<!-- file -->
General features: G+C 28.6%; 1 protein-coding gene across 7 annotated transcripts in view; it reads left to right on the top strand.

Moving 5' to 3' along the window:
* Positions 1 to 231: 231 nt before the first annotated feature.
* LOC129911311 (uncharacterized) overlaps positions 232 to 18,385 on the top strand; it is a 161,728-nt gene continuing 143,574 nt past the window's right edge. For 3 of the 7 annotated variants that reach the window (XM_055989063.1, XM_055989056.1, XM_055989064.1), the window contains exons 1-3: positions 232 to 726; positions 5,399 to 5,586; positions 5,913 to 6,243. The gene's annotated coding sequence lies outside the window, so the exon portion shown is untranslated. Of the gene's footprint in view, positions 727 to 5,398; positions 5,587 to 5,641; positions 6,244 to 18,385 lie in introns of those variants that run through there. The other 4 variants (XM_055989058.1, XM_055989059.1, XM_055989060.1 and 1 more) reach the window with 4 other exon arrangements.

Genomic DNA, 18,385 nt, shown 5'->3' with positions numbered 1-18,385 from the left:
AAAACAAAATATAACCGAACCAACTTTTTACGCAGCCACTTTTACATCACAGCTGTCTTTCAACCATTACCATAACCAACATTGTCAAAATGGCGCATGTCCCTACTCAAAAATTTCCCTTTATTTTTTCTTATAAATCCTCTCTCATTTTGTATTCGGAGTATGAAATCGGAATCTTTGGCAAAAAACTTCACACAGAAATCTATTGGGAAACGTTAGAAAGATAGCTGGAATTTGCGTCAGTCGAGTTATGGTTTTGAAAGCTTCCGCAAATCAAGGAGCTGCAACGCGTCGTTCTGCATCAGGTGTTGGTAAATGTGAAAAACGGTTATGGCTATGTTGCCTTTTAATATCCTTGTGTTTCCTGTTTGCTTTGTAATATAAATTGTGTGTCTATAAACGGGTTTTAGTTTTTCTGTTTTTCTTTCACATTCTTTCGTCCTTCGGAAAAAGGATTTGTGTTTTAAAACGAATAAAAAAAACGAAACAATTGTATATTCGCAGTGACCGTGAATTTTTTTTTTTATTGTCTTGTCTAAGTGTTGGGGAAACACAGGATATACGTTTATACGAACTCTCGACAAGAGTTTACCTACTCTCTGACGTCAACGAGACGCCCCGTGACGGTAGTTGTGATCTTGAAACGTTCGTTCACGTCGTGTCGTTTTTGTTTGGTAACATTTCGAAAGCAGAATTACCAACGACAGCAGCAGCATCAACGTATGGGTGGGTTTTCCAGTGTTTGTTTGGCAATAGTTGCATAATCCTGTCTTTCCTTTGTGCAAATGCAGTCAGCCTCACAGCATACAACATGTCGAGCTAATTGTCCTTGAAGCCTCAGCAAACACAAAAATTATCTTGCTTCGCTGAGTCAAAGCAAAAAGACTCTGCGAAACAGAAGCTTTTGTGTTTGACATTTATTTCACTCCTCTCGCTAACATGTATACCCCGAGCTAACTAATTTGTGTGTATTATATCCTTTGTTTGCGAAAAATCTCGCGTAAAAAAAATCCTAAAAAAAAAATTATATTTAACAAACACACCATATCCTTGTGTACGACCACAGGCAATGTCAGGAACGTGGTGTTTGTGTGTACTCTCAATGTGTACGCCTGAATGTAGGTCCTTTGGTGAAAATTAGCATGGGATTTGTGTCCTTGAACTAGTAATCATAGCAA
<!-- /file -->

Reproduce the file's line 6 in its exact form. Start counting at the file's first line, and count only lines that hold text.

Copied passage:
AAAACAAAATATAACCGAACCAACTTTTTACGCAGCCACTTTTACATCACAGCTGTCTTTCAACCATTACCATAACCAACATTGTCAAAATGGCGCATGTCCCTACTCAAAAATTTCCCTTTATTTTTTCTTATAAATCCTCTCTCATTTTGTATTCGGAGTATGAAATCGGAATCTTTGGCAAAAAACTTCACACAGAAATCTATTGGGAAACGTTAGAAAGATAGCTGGAATTTGCGTCAGTCGAGTTATGGTTTTGAAAGCTTCCGCAAATCAAGGAGCTGCAACGCGTCGTTCTGCATCAGGTGTTGGTAAATGTGAAAAACGGTTATGGCTATGTTGCCTTTTAATATCCTTGTGTTTCCTGTTTGCTTTGTAATATAAATTGTGTGTCTATAAACGGGTTTTAGTTTTTCTGTTTTTCTTTCACATTCTTTCGTCCTTCGGAAAAAGGATTTGTGTTTTAAAACGAATAAAAAAAACGAAACAATTGTATATTCGCAGTGACCGTGAATTTTTTTTTTTATTGTCTTGTCTAAGTGTTGGGGAAACACAGGATATACGTTTATACGAACTCTCGACAAGAGTTTACCTACTCTCTGACGTCAACGAGACGCCCCGTGACGGTAGTTGTGATCTTGAAACGTTCGTTCACGTCGTGTCGTTTTTGTTTGGTAACATTTCGAAAGCAGAATTACCAACGACAGCAGCAGCATCAACGTATGGGTGGGTTTTCCAGTGTTTGTTTGGCAATAGTTGCATAATCCTGTCTTTCCTTTGTGCAAATGCAGTCAGCCTCACAGCATACAACATGTCGAGCTAATTGTCCTTGAAGCCTCAGCAAACACAAAAATTATCTTGCTTCGCTGAGTCAAAGCAAAAAGACTCTGCGAAACAGAAGCTTTTGTGTTTGACATTTATTTCACTCCTCTCGCTAACATGTATACCCCGAGCTAACTAATTTGTGTGTATTATATCCTTTGTTTGCGAAAAATCTCGCGTAAAAAAAATCCTAAAAAAAAAATTATATTTAACAAACACACCATATCCTTGTGTACGACCACAGGCAATGTCAGGAACGTGGTGTTTGTGTGTACTCTCAATGTGTACGCCTGAATGTAGGTCCTTTGGTGAAAATTAGCATGGGATTTGTGTCCTTGAACTAGTAATCATAGCAA